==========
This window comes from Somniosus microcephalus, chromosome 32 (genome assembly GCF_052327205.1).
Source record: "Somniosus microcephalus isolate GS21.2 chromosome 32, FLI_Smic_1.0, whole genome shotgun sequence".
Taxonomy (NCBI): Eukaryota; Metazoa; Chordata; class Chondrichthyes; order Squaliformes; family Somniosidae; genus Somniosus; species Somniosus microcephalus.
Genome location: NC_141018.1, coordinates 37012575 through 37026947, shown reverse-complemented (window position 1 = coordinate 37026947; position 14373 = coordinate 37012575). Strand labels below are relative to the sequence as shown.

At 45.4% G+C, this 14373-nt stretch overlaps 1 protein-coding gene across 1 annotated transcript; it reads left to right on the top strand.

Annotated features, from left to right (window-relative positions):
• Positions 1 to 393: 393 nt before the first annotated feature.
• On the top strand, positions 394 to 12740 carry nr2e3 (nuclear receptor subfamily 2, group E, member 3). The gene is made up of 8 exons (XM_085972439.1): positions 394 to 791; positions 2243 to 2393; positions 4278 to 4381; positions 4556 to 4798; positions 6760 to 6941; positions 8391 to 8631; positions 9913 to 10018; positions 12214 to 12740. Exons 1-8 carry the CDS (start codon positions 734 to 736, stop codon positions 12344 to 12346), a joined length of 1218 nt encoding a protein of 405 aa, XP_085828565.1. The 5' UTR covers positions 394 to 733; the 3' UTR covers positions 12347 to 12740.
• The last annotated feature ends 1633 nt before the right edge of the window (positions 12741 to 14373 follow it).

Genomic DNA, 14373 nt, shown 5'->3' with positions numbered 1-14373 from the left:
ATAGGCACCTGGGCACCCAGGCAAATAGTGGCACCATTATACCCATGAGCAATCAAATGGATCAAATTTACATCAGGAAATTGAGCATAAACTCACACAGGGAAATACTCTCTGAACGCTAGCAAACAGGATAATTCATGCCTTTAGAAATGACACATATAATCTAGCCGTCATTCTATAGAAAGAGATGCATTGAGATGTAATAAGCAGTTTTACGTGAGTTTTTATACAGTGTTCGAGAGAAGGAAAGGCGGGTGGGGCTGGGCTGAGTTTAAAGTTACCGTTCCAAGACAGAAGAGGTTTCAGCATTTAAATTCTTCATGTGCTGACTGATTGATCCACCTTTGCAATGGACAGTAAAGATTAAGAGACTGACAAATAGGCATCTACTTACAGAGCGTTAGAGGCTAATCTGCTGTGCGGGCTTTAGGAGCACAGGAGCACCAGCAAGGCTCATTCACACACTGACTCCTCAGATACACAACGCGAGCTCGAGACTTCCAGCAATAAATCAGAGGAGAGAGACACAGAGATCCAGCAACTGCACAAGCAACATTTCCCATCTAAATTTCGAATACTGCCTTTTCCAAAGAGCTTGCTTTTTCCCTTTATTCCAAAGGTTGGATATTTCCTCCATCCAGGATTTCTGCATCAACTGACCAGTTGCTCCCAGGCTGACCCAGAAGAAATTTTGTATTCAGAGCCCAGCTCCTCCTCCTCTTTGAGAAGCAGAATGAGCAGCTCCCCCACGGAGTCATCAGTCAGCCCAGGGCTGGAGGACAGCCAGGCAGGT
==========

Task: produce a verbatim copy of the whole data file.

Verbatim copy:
This window comes from Somniosus microcephalus, chromosome 32 (genome assembly GCF_052327205.1).
Source record: "Somniosus microcephalus isolate GS21.2 chromosome 32, FLI_Smic_1.0, whole genome shotgun sequence".
Taxonomy (NCBI): Eukaryota; Metazoa; Chordata; class Chondrichthyes; order Squaliformes; family Somniosidae; genus Somniosus; species Somniosus microcephalus.
Genome location: NC_141018.1, coordinates 37012575 through 37026947, shown reverse-complemented (window position 1 = coordinate 37026947; position 14373 = coordinate 37012575). Strand labels below are relative to the sequence as shown.

At 45.4% G+C, this 14373-nt stretch overlaps 1 protein-coding gene across 1 annotated transcript; it reads left to right on the top strand.

Annotated features, from left to right (window-relative positions):
• Positions 1 to 393: 393 nt before the first annotated feature.
• On the top strand, positions 394 to 12740 carry nr2e3 (nuclear receptor subfamily 2, group E, member 3). The gene is made up of 8 exons (XM_085972439.1): positions 394 to 791; positions 2243 to 2393; positions 4278 to 4381; positions 4556 to 4798; positions 6760 to 6941; positions 8391 to 8631; positions 9913 to 10018; positions 12214 to 12740. Exons 1-8 carry the CDS (start codon positions 734 to 736, stop codon positions 12344 to 12346), a joined length of 1218 nt encoding a protein of 405 aa, XP_085828565.1. The 5' UTR covers positions 394 to 733; the 3' UTR covers positions 12347 to 12740.
• The last annotated feature ends 1633 nt before the right edge of the window (positions 12741 to 14373 follow it).

Genomic DNA, 14373 nt, shown 5'->3' with positions numbered 1-14373 from the left:
ATAGGCACCTGGGCACCCAGGCAAATAGTGGCACCATTATACCCATGAGCAATCAAATGGATCAAATTTACATCAGGAAATTGAGCATAAACTCACACAGGGAAATACTCTCTGAACGCTAGCAAACAGGATAATTCATGCCTTTAGAAATGACACATATAATCTAGCCGTCATTCTATAGAAAGAGATGCATTGAGATGTAATAAGCAGTTTTACGTGAGTTTTTATACAGTGTTCGAGAGAAGGAAAGGCGGGTGGGGCTGGGCTGAGTTTAAAGTTACCGTTCCAAGACAGAAGAGGTTTCAGCATTTAAATTCTTCATGTGCTGACTGATTGATCCACCTTTGCAATGGACAGTAAAGATTAAGAGACTGACAAATAGGCATCTACTTACAGAGCGTTAGAGGCTAATCTGCTGTGCGGGCTTTAGGAGCACAGGAGCACCAGCAAGGCTCATTCACACACTGACTCCTCAGATACACAACGCGAGCTCGAGACTTCCAGCAATAAATCAGAGGAGAGAGACACAGAGATCCAGCAACTGCACAAGCAACATTTCCCATCTAAATTTCGAATACTGCCTTTTCCAAAGAGCTTGCTTTTTCCCTTTATTCCAAAGGTTGGATATTTCCTCCATCCAGGATTTCTGCATCAACTGACCAGTTGCTCCCAGGCTGACCCAGAAGAAATTTTGTATTCAGAGCCCAGCTCCTCCTCCTCTTTGAGAAGCAGAATGAGCAGCTCCCCCACGGAGTCATCAGTCAGCCCAGGGCTGGAGGACAGCCAGGCAGGT